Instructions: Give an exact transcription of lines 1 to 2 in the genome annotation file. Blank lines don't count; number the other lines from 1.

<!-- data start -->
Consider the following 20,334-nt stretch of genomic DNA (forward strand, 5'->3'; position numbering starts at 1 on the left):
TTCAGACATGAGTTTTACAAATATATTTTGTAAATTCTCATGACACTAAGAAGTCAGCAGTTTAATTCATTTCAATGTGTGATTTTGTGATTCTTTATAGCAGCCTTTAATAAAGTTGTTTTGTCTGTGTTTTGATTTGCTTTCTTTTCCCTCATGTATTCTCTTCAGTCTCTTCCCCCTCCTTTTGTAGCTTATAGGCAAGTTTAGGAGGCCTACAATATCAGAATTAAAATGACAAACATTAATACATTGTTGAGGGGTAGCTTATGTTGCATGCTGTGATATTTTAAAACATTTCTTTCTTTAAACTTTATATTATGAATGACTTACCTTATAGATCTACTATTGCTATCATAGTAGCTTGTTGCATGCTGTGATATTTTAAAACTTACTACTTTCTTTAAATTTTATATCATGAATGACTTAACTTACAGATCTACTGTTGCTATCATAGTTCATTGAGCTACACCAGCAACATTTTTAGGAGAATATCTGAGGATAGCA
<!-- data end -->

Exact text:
Consider the following 20,334-nt stretch of genomic DNA (forward strand, 5'->3'; position numbering starts at 1 on the left):
TTCAGACATGAGTTTTACAAATATATTTTGTAAATTCTCATGACACTAAGAAGTCAGCAGTTTAATTCATTTCAATGTGTGATTTTGTGATTCTTTATAGCAGCCTTTAATAAAGTTGTTTTGTCTGTGTTTTGATTTGCTTTCTTTTCCCTCATGTATTCTCTTCAGTCTCTTCCCCCTCCTTTTGTAGCTTATAGGCAAGTTTAGGAGGCCTACAATATCAGAATTAAAATGACAAACATTAATACATTGTTGAGGGGTAGCTTATGTTGCATGCTGTGATATTTTAAAACATTTCTTTCTTTAAACTTTATATTATGAATGACTTACCTTATAGATCTACTATTGCTATCATAGTAGCTTGTTGCATGCTGTGATATTTTAAAACTTACTACTTTCTTTAAATTTTATATCATGAATGACTTAACTTACAGATCTACTGTTGCTATCATAGTTCATTGAGCTACACCAGCAACATTTTTAGGAGAATATCTGAGGATAGCA